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Abstract Expressionist Sculpture

Explore how sculptors took on the challenges of Abstract Expressionism


Australia

David Smith
(American, 1906–1965)

1951. Painted steel on cinder block base, 6' 7 1/2" x 8' 11 7/8" x 16 1/8" (202 x 274 x 41 cm), on cinder block base 17 1/2 x 16 3/4 x 15 1/4" (44.5 x 42.5 x 38.7 cm)

In Australia, David Smith combines metal scraps and agricultural tool parts to create an open, energetic composition of lines. Smith made primarily sculpture, but he was trained as a painter and worked in the same circles as many Abstract Expressionist painters. Like a two-dimensional painting, this work is best viewed from one side. Additionally, Smith relies on line to create what he called a “drawing in space.” He once said, “I do not recognize the limits where painting ends and sculpture begins.”1 Because of its title, Australia is often read as a kangaroo springing into action.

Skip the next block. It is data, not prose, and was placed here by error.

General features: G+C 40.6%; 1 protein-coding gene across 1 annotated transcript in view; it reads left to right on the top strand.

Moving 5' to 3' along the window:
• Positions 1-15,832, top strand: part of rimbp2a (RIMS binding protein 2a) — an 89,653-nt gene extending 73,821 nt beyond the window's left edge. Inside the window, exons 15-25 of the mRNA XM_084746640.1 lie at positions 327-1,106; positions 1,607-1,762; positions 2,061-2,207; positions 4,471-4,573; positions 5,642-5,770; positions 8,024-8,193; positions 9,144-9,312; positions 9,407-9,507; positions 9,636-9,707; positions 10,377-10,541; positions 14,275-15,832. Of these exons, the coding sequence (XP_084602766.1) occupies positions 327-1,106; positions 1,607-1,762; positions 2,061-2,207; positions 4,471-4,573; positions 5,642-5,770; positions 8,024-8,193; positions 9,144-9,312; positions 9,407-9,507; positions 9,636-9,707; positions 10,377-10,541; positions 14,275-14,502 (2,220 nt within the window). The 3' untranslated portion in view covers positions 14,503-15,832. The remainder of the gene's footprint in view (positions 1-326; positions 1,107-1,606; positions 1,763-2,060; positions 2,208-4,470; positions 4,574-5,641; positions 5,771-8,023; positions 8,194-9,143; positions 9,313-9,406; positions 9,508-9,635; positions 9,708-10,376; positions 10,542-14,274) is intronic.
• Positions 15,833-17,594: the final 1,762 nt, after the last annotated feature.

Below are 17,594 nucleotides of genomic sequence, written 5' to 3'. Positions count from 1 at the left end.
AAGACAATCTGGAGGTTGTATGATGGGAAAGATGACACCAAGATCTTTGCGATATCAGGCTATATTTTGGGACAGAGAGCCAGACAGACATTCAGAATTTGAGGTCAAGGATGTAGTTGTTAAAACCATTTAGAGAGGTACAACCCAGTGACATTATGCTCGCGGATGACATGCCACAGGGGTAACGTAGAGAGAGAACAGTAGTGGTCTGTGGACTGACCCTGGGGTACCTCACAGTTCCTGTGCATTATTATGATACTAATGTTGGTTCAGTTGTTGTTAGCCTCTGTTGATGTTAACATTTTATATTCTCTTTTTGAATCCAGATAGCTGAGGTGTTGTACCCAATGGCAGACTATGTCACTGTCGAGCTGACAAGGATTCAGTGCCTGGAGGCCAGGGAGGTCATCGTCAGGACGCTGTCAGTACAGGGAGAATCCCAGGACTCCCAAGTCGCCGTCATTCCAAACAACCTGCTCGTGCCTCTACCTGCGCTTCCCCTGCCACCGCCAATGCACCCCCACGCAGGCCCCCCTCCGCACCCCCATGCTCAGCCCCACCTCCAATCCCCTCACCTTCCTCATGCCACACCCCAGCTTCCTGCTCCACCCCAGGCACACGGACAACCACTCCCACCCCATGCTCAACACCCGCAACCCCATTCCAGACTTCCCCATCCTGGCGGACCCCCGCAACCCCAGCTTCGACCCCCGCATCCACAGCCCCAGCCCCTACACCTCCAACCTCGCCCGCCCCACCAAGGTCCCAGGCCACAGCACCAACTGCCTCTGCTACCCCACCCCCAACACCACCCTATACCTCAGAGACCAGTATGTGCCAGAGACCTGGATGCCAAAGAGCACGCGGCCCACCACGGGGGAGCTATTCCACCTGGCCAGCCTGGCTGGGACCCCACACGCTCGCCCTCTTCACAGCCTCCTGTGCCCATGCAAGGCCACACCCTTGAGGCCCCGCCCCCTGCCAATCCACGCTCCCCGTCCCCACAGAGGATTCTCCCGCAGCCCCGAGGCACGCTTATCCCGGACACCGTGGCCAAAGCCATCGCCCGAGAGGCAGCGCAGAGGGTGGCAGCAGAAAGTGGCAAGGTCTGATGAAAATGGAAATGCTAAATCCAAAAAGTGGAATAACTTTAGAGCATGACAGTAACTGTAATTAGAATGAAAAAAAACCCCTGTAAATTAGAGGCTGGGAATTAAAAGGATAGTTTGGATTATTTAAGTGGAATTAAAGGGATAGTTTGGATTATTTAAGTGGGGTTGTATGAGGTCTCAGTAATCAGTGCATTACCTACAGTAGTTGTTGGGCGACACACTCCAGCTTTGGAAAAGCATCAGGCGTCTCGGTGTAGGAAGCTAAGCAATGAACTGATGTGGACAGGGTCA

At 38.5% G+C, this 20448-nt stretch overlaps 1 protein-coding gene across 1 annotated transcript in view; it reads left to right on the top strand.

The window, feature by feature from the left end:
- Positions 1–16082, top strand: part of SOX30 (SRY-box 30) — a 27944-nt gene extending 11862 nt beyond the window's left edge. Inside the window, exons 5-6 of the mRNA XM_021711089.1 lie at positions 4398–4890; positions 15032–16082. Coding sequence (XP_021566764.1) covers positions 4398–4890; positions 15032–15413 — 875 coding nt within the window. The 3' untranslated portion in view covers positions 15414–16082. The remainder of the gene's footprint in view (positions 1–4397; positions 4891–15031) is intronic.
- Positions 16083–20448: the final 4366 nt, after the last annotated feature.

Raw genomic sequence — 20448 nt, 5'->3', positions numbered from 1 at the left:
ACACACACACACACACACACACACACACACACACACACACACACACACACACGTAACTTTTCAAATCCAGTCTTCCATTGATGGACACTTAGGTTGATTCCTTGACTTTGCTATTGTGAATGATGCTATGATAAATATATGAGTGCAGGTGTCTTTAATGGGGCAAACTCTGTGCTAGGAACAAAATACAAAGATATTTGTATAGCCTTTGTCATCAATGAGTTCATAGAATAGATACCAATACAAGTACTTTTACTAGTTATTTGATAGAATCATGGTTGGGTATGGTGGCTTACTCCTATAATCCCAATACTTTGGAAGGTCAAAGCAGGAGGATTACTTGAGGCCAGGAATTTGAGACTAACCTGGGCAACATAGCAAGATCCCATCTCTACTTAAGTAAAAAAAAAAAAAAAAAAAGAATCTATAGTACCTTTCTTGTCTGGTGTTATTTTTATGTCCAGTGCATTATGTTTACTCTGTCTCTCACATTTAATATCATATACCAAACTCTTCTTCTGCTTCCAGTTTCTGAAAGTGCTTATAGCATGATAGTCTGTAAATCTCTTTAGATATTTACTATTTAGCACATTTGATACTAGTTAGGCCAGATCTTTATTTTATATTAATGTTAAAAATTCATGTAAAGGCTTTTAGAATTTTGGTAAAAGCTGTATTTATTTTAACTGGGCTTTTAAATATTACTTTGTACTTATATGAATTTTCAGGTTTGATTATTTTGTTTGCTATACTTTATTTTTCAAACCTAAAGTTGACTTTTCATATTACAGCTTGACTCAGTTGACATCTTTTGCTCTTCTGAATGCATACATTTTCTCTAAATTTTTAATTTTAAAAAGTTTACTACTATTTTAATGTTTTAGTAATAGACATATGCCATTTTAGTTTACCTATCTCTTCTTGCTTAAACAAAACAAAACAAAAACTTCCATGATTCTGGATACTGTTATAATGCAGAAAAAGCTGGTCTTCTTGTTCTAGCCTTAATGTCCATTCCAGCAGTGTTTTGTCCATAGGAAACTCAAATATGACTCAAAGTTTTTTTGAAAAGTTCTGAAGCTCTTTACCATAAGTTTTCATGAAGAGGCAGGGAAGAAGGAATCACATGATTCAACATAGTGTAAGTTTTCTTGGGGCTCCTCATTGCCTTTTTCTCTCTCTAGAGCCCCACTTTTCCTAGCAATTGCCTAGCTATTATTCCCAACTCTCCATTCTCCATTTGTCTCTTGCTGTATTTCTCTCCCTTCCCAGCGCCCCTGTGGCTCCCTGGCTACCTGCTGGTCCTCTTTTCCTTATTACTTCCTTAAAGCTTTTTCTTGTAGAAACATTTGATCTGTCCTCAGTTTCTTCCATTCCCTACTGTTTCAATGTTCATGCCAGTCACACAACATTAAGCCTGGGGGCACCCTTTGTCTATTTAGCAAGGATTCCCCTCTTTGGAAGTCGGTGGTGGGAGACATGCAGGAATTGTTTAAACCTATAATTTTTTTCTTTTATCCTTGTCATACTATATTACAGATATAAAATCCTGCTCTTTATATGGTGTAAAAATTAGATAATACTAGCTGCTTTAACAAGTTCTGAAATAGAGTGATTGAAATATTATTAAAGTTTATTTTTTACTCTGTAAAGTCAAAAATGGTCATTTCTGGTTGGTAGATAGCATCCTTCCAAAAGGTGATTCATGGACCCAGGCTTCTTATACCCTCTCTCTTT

David Smith: Painter, Sculptor, Draftsman, ed. Edward F. Fry (Washington, DC: Hirshhorn Museum and Sculpture Garden, 1982), 130.

A process of joining two pieces of metal together by heating the surfaces to the point of melting and then pressing them together.

 The arrangement of the elements within a work of art photograph. The composition is the interplay between the subject, foreground, background, and other elements in the photograph.

Did You Know?
Smith was the first well-known American artist to experiment with welding, an industrial technique that joins metal together. He first learned how to weld during summer breaks in college, when he worked at a car factory. However, it wasn’t until he saw the welded sculptures of Pablo Picasso and Julio González in the early 1930s that he was inspired to apply the process to his art.